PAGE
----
Product Description: This Steel Kriegsmarine EM Buckle is a buckle variant that is relatively scarce. It’s a wartime type. This was originally coated with a dark blue paint, often associated by collectors with Kriegsmarine use, though these dark blue buckles were also worn by German Army soldiers late in WWII. This is one that was obviously worn, but still retains about 40 percent of the original blue paint on the front. The bare steel shows wear as well as a typical, dark age patina. The reverse of this Steel Kriegsmarine EM Buckle still retains nearly all of the original smooth paint finish. The spot welded catch, and the steel roller bar and prong assembly, are all intact and functional. On the edge near the catch, the reverse of the buckle is stamped “B & N 43” indicating manufacture by Berg & Nolte (a known manufacturer of these blue buckles) in 1943. This remains a complete and very sound example of the Steel Kriegsmarine EM Buckle.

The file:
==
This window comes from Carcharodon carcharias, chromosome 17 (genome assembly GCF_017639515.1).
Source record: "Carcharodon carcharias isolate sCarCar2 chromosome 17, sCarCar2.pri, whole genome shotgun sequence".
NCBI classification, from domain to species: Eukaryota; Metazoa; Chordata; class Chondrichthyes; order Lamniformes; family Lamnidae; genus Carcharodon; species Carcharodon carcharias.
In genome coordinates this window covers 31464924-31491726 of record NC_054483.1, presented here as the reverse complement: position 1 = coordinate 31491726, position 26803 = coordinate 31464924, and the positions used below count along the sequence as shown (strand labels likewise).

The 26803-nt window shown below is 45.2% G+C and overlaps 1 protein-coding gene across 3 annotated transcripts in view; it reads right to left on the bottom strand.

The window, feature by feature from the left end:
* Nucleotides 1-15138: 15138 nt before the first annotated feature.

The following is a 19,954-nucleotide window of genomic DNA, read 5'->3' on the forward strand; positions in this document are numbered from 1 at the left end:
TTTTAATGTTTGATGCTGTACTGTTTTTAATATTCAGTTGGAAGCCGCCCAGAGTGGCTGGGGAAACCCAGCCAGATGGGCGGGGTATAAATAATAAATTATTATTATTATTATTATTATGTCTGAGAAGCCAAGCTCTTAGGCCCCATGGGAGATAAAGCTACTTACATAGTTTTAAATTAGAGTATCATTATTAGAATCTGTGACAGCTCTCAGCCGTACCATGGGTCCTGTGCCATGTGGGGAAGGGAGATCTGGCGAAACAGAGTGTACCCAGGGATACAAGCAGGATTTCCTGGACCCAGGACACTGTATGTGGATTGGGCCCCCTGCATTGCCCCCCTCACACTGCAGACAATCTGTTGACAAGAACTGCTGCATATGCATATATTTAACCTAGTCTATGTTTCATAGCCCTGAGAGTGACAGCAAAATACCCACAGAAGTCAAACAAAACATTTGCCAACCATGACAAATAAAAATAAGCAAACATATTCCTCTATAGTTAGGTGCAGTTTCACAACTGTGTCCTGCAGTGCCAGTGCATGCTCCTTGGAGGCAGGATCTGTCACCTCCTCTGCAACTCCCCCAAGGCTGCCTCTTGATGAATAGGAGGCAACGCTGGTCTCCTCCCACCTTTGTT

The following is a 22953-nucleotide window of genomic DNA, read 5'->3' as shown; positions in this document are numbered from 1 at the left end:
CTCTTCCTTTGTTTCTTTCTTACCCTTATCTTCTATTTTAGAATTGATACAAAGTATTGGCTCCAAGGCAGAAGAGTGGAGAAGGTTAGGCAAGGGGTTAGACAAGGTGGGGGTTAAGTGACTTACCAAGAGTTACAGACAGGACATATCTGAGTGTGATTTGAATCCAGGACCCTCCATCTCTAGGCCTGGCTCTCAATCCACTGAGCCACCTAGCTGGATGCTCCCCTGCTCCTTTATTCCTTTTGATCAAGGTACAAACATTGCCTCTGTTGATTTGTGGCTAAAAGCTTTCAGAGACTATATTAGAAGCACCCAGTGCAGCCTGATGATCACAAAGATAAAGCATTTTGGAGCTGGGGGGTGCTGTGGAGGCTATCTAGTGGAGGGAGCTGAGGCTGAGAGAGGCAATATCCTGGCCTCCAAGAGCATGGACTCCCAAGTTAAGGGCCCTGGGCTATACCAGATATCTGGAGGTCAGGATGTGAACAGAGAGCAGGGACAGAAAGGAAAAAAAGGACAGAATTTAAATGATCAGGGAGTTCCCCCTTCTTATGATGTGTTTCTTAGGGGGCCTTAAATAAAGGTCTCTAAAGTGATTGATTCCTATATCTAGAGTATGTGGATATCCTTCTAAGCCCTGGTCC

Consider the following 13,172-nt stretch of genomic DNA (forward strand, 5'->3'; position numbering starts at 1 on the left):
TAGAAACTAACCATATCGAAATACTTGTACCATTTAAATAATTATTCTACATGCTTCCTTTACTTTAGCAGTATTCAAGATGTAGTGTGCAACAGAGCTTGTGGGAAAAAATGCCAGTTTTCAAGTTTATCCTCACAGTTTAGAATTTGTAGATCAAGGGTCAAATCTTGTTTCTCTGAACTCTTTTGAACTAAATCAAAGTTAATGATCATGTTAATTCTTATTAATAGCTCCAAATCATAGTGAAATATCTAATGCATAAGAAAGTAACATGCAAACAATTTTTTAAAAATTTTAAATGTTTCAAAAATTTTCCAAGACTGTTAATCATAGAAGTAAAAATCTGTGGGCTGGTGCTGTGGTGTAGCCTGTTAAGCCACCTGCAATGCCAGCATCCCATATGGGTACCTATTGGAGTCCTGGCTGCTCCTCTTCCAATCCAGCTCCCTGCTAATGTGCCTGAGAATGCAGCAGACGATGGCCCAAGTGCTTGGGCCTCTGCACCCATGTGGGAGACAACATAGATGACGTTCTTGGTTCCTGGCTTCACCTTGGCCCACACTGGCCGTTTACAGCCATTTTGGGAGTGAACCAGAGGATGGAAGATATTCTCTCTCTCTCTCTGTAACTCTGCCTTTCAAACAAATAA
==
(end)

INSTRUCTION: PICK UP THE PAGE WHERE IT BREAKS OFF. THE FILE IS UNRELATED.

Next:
Historical Description: The belt buckle was an important part of the regalia worn by all uniformed military, civil, political and paramilitary organizations during the Third Reich. The belt (“Koppel”) was part of the uniform, and would always be worn while on duty. The belt buckle (“Koppelschloss”) was generally specific to each organization, with many organizations having separate belt buckles for officers and for enlisted personnel, sometimes with different colors and finishes to further denote specific purposes. The buckles were adorned with various mottos and designs specific to the organizations for which they were intended. Many designs used the German national eagle emblem, in a variety of forms. Belt buckles were worn with uniforms ranging from finely tailored officer parade uniforms, to the issue uniforms of enlisted soldiers in combat. Generally speaking, most German belt buckles of the Third Reich were made with two prongs on the reverse, to allow the buckle to be worn and adjusted on a belt. The buckle had a catch that would mate with a hook on the belt, when worn. The earliest Third Reich buckles were often made of brass, or nickel silver. Later, aluminum became very common, and was used on private purchase as well as enlisted buckles of the German military, with or without a painted or plated finish. After WWII began, most enlisted military buckles were steel. Nazi belt buckles were popular souvenirs for Allied troops who served in Europe. Some types were made by the millions and remain quite common today. Others were made in limited numbers and are very rare.
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